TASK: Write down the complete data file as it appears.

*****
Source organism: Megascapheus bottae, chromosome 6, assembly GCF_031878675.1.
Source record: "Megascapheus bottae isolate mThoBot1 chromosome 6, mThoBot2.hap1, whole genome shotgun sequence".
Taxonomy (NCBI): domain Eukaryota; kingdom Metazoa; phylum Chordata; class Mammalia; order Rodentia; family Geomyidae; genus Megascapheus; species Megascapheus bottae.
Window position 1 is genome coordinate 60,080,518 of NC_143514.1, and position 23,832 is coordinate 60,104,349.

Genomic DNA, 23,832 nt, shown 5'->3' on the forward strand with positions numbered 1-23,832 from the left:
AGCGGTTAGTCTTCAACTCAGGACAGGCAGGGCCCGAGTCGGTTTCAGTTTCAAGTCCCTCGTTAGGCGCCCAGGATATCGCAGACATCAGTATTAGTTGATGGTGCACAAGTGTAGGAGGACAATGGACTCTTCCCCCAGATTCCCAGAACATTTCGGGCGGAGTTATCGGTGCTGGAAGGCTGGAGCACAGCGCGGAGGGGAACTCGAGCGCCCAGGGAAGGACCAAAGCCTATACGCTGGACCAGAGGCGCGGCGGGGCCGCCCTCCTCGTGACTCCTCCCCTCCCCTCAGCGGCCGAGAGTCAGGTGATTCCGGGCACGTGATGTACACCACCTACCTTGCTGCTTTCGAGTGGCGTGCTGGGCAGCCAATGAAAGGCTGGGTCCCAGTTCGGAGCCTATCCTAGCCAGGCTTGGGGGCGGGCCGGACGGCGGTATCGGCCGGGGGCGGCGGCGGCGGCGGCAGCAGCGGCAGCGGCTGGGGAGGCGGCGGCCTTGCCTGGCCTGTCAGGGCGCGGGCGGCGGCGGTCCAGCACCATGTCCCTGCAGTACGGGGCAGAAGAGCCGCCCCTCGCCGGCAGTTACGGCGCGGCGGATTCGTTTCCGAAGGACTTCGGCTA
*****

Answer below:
Source organism: Megascapheus bottae, chromosome 6, assembly GCF_031878675.1.
Source record: "Megascapheus bottae isolate mThoBot1 chromosome 6, mThoBot2.hap1, whole genome shotgun sequence".
Taxonomy (NCBI): domain Eukaryota; kingdom Metazoa; phylum Chordata; class Mammalia; order Rodentia; family Geomyidae; genus Megascapheus; species Megascapheus bottae.
Window position 1 is genome coordinate 60,080,518 of NC_143514.1, and position 23,832 is coordinate 60,104,349.

Genomic DNA, 23,832 nt, shown 5'->3' on the forward strand with positions numbered 1-23,832 from the left:
AGCGGTTAGTCTTCAACTCAGGACAGGCAGGGCCCGAGTCGGTTTCAGTTTCAAGTCCCTCGTTAGGCGCCCAGGATATCGCAGACATCAGTATTAGTTGATGGTGCACAAGTGTAGGAGGACAATGGACTCTTCCCCCAGATTCCCAGAACATTTCGGGCGGAGTTATCGGTGCTGGAAGGCTGGAGCACAGCGCGGAGGGGAACTCGAGCGCCCAGGGAAGGACCAAAGCCTATACGCTGGACCAGAGGCGCGGCGGGGCCGCCCTCCTCGTGACTCCTCCCCTCCCCTCAGCGGCCGAGAGTCAGGTGATTCCGGGCACGTGATGTACACCACCTACCTTGCTGCTTTCGAGTGGCGTGCTGGGCAGCCAATGAAAGGCTGGGTCCCAGTTCGGAGCCTATCCTAGCCAGGCTTGGGGGCGGGCCGGACGGCGGTATCGGCCGGGGGCGGCGGCGGCGGCGGCAGCAGCGGCAGCGGCTGGGGAGGCGGCGGCCTTGCCTGGCCTGTCAGGGCGCGGGCGGCGGCGGTCCAGCACCATGTCCCTGCAGTACGGGGCAGAAGAGCCGCCCCTCGCCGGCAGTTACGGCGCGGCGGATTCGTTTCCGAAGGACTTCGGCTA